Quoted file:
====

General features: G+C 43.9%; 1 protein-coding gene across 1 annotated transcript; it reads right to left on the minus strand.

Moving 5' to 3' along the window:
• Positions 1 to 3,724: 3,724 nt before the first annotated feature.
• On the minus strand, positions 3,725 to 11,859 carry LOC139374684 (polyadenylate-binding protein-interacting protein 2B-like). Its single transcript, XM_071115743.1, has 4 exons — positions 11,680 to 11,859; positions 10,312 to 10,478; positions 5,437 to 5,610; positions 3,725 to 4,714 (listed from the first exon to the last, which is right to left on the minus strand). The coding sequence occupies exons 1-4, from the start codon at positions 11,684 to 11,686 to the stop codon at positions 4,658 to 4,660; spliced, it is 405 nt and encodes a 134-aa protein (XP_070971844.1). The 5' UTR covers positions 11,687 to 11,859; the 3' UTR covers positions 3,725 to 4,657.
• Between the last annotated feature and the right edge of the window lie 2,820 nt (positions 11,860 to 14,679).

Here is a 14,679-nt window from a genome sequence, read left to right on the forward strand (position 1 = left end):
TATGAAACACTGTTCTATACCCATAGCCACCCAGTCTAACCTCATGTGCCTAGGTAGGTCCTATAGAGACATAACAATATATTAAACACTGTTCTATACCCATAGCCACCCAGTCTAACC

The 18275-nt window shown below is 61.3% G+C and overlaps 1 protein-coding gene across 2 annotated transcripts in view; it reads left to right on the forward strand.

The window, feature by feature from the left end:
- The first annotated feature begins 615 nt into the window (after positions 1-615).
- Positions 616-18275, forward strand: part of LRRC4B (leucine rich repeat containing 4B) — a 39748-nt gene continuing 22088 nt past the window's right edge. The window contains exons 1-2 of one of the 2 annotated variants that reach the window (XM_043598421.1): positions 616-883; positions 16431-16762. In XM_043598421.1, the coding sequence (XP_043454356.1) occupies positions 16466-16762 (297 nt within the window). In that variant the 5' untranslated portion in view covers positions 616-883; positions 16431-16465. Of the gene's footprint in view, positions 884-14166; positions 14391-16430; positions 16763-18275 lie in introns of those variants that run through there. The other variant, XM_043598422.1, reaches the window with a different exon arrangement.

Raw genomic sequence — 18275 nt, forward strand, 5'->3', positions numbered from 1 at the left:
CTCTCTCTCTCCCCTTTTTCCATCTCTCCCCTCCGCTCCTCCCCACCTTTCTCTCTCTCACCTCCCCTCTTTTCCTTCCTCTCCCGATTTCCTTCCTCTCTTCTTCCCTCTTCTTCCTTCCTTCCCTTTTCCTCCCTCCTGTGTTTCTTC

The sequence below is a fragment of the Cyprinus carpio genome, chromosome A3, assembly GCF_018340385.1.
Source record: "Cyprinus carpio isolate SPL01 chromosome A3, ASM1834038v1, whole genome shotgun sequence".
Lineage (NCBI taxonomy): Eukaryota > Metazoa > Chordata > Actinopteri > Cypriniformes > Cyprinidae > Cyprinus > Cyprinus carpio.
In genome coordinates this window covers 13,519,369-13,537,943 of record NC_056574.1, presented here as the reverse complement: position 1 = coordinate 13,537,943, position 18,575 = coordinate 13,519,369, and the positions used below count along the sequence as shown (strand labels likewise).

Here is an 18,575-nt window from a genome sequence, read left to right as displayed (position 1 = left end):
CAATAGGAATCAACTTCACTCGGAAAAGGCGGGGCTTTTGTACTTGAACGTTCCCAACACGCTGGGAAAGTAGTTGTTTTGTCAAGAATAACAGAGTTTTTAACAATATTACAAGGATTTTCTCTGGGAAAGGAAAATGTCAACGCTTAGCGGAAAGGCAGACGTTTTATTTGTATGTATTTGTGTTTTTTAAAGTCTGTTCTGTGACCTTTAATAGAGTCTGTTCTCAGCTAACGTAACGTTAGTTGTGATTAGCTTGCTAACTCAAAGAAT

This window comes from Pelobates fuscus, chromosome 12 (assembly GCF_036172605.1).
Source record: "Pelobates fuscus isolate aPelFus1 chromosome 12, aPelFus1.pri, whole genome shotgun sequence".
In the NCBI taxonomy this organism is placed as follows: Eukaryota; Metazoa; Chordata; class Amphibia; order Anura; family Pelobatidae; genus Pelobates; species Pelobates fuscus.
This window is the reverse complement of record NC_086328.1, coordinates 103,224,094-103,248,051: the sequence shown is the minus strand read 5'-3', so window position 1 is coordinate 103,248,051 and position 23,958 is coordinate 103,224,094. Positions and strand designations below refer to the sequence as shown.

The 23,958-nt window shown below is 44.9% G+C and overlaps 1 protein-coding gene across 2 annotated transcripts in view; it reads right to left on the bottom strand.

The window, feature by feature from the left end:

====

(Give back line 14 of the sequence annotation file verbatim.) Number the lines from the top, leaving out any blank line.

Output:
The sequence below is a fragment of the Cyprinus carpio genome, chromosome A3, assembly GCF_018340385.1.